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May 7th,
written by Arthur

I mention Union Market in a lot of my posts.  It’s the store that sources a good deal of my cooking and where I often find myself wandering the selves looking for inspiration.  But, I’ve gotta be honest, unless you live in Park Slope, this post might be a bit of a snore for you.  (And if you don’t live in Park Slope, my sincere regrets that you don’t live in the best neighborhood, of the best borough, of the best city in America.  Sorry Twin Cities, I still love you, but it’s true!)

Union Market opened the doors to its first store on Union Street in North Slope (then just Park Slope and probably still is to the folks up there) in 2005.  It has since opened a couple more stores here in the BK and, in a Brooklyn takes on the City move, has a store under construction on Houston Street.

If any Minnesotans are still reading, Union Market reminds of what you’d get if the Wedge Coop on Lyndale in Minneapolis and Whole Foods had a love child.  Larger than a bodega, but dwarfed by Whole Foods, Union Market might feel a bit cramped to those hailing from The Land of Ice and Snow (say shhhh).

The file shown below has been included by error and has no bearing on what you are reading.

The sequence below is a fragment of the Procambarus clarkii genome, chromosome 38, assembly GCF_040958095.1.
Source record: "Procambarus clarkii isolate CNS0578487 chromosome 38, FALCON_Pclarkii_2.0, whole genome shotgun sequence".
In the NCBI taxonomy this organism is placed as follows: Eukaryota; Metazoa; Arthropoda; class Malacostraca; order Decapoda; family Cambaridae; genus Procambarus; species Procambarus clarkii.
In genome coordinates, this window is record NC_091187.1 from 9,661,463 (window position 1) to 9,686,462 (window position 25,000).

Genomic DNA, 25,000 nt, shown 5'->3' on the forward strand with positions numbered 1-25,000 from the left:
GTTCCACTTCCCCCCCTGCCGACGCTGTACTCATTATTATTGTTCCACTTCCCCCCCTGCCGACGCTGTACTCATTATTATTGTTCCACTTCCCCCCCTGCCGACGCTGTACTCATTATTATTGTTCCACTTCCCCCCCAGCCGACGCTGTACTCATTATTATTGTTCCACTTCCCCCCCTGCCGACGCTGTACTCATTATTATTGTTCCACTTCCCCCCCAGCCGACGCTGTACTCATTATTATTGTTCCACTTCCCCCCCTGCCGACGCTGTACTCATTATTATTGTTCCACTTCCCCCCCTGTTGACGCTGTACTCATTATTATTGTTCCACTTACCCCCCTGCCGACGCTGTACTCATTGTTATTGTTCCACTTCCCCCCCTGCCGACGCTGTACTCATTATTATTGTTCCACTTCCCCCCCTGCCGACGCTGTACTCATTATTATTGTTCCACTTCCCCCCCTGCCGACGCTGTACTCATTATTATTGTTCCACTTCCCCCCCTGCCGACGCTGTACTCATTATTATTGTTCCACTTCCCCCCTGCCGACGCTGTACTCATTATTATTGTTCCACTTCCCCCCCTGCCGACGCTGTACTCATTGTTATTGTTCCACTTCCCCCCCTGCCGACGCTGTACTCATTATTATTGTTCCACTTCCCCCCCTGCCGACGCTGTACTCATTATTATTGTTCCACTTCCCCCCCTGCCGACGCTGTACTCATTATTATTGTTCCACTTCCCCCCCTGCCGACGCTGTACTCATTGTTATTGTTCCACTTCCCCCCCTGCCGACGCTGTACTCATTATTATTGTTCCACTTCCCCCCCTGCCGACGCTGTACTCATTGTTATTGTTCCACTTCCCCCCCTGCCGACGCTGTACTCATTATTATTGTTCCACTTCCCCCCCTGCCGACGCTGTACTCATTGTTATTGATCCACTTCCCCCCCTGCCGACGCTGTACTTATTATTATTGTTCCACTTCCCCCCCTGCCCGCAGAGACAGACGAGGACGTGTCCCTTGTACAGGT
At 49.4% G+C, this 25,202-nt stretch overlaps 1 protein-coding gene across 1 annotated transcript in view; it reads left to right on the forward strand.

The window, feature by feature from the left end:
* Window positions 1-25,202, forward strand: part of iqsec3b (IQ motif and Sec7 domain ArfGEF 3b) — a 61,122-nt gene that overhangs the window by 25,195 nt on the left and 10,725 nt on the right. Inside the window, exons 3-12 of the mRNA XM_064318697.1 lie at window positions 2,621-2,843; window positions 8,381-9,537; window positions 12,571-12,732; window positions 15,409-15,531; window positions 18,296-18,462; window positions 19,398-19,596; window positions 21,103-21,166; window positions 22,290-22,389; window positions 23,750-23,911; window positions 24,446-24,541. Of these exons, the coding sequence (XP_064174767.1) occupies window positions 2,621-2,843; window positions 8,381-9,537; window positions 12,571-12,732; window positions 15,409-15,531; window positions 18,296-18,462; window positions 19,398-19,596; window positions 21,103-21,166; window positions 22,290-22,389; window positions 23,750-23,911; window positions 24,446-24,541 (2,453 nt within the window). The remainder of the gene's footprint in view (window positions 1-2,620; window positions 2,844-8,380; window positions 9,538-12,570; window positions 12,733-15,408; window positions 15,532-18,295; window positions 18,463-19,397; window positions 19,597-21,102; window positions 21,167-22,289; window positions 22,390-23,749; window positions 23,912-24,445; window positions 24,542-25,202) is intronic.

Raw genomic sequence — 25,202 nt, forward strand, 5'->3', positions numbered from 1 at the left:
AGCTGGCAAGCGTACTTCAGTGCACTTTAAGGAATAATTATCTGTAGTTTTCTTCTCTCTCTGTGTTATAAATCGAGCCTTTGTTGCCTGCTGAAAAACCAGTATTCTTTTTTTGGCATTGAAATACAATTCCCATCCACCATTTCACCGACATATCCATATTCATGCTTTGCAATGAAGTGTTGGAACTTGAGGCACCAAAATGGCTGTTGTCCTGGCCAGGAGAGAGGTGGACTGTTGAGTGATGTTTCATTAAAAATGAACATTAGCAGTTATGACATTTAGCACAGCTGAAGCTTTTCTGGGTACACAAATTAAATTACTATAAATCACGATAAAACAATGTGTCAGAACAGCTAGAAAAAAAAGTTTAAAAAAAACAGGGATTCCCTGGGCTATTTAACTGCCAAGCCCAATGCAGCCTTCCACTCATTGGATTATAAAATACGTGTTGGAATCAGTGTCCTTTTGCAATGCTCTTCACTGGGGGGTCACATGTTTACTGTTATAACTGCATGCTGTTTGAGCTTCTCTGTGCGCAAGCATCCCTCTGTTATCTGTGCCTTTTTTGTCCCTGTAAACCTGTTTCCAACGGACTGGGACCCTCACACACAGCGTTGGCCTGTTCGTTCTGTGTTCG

Unlike Whole Foods, Union Market doesn’t guarantee a purely organic experience, though I would venture to guess that  nearly the full store is.    I’m perfectly comfortable with that arrangement.  I’m not an organic food nut (buying regularly from a large by NY standards supermarket, Key Food), quality local/seasonal isn’t always organic, and I’m confident the increased selection is selected with care.

I appreciate the smaller size and the lack of pretension that might be found in a Brooklyn coop.   I never have to wait in the seemingly endless lines that plagued me at Whole Foods in Union Square.  I never feel like I’m being pressed through an organic meat grinder just to pick-up dinner.

Today I picked up ingredients to make a salad.  At checkout, the cashier noticed that there was a questionable spot on my package of spinach and encouraged me, over my objections, to get a replacement.  I hadn’t noticed and honestly didn’t think it looked too bad, but I appreciated the attention to quality.

From the fresh baked breads, to the fresh produce, to the amazing selection of cheese that I’ve probably spent hours drooling over, to the fresh meat and seafood counters, to the beer selection, it appears thought and care has gone in the variety and quality of offerings.

The comfort, attention to detail, and quality seems to usually clock-in at less than a similar run to Whole Foods (at least in terms of produce).  The meat, seafood, and cheese can come at a price, but it’s a price paid for quality.  And a number house brand products help me find quality at a lower price.

Union Market helps fuel my culinary adventures and is one of the reasons Park Slope is the best neighborhood in New York.


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